A sine, triangular, and rectangular waveform generator based on an original approach.

By Michael A. Shustov (Russia) and Andrey M. Shustov (Germany)
Taken from their book Electronic Circuits for All

A function generator is an instrument that generates more than one waveform of variable frequency and, optionally, amplitude. This is a useful device necessary in labs for testing, tweaking, faultfinding, repairing and tuning electronic devices.

In most function generators of classic design, a rectangular-pulse generator is used as the starting point.

Next comes a rectangular-to-triangular voltage converter usually based on the charge/discharge process. Next, the triangular waveform is transformed into a kind of sinewave, usually including good suppression of the first harmonic.

The main disadvantage of this three-step process and the associated circuitry is the inherent nonlinearity of the charge-discharge processes, which is especially noticeable when the generator frequency is tuned. In particular, the distortion of the sinusoidal signal increases accordingly owing to sub optimal filtering of the higher harmonics of a complex signal.

The other way around

The function generator described below is off the beaten track in that the converting of signals occurs in the reverse order. First, a sinusoidal waveform is created, which is then converted into a triangular waveform. Next, a bipolar signal of rectangular shape is obtained from the triangle.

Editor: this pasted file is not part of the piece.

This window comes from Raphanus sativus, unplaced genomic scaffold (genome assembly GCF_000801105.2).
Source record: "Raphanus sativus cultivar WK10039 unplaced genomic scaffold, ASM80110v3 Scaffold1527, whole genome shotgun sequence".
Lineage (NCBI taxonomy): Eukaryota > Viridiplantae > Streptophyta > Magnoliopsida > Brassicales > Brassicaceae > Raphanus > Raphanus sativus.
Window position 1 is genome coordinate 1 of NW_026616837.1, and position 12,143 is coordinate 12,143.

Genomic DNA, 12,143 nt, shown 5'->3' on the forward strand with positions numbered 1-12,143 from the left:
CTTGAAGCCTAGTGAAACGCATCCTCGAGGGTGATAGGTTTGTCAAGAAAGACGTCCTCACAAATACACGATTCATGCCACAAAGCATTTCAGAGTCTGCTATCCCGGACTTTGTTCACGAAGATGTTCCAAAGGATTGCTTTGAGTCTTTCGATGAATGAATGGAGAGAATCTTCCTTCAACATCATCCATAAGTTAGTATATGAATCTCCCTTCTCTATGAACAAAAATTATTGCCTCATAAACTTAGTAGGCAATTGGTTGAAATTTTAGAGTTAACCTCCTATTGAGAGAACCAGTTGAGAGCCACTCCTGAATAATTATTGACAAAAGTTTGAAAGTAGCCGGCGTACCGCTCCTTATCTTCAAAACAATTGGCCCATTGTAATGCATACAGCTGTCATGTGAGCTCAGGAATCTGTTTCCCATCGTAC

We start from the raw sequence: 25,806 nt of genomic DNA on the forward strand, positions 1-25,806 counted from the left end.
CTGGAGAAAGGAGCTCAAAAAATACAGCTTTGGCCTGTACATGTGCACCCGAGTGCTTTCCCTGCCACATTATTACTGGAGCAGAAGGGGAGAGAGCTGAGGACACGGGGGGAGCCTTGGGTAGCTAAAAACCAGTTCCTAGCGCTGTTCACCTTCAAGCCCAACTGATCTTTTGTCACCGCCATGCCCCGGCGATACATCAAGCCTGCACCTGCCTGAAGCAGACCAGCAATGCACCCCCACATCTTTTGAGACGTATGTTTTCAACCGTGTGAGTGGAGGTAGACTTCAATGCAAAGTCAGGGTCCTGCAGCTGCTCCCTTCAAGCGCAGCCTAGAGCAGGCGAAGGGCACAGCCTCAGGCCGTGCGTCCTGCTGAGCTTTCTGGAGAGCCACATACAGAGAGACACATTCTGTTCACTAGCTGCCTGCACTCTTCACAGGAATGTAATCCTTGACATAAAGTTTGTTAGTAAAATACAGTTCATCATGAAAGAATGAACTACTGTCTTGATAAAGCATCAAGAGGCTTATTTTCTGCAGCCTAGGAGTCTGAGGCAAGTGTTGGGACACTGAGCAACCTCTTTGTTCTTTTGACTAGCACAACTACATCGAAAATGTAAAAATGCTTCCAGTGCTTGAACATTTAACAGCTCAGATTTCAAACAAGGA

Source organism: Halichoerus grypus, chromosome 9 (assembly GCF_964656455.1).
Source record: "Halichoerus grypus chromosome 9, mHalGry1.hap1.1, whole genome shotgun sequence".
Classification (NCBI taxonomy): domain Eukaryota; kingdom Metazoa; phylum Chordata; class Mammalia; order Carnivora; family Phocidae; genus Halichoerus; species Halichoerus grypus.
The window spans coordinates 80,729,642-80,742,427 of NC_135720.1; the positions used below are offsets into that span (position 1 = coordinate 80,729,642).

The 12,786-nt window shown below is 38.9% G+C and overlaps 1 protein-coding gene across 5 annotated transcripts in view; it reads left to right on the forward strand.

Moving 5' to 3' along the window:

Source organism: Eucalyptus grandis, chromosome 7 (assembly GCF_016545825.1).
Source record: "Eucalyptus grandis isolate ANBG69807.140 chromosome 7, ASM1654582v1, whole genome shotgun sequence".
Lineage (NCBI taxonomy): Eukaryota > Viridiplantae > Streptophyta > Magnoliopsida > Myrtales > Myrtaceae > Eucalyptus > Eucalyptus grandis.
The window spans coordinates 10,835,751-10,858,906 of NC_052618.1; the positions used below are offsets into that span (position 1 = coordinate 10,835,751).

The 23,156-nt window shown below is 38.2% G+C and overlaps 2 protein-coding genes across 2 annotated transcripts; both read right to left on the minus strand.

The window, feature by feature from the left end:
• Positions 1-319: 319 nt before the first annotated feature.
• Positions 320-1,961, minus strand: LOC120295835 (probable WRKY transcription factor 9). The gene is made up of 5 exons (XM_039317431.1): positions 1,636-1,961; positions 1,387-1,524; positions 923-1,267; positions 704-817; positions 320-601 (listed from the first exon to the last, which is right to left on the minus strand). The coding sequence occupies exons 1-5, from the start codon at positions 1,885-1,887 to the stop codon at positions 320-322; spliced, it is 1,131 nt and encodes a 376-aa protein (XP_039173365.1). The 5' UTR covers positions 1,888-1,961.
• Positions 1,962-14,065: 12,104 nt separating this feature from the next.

There are two frequency bands which can be selected by a selector switch. The sinewave signal is generated by an opamp-based oscillator. The triangular wave is generated by converting the sinewave to a triangular shape by rectifying and inverting the sinewave signal. Finally, the squarewave signal is generated by a differential comparator.

Circuit description

Proceeding from theory to practice, the schematic of the Simple Function Generator is available in the download section below.

The circuit works on a ±5 V (symmetrical) power supply. Opamps IC1.A, IC1.B, and IC1.C form the sinewave oscillator. It actually outputs two sinewaves with a 90-degree phase difference. The coverage of the two frequency bands depends on the capacitor values C4 and C6 (33 nF) and their respective counterparts C5 and C7 (3.3 nF). Oscillator feedback is provided by resistor R24. Preset P1 is used to set the feedback to a level where a proper sinewave is obtained without clipping the signals.

The output frequency of the generator is continuously adjustable on dual-potentiometer P2 with its sections P2A and P2B. S1 switches between the two frequency ranges, assuming equal capacitance for C4 and C6 on the ‘low’ range, and C5 and C7 on the ‘high’ range.

The AOUT and BOUT signals from the sinewave oscillator are fed to two practically identical rectifier circuits IC2.A/IC2.B and IC2.D/IC2.C which not only rectify the sinewave but ‘flip’ the clipped part of the waveform to the positive and negative side. That is, the sinewave is fully rectified above and below ‘zero’. These two rectified waveforms are 90 degrees out of phase and have double the frequency of the original sinewave signal. The rectified outputs are added to give signal COUT. This (mathematic) addition conveniently forms the triangular wave, albeit of lower amplitude than the originating sinewave.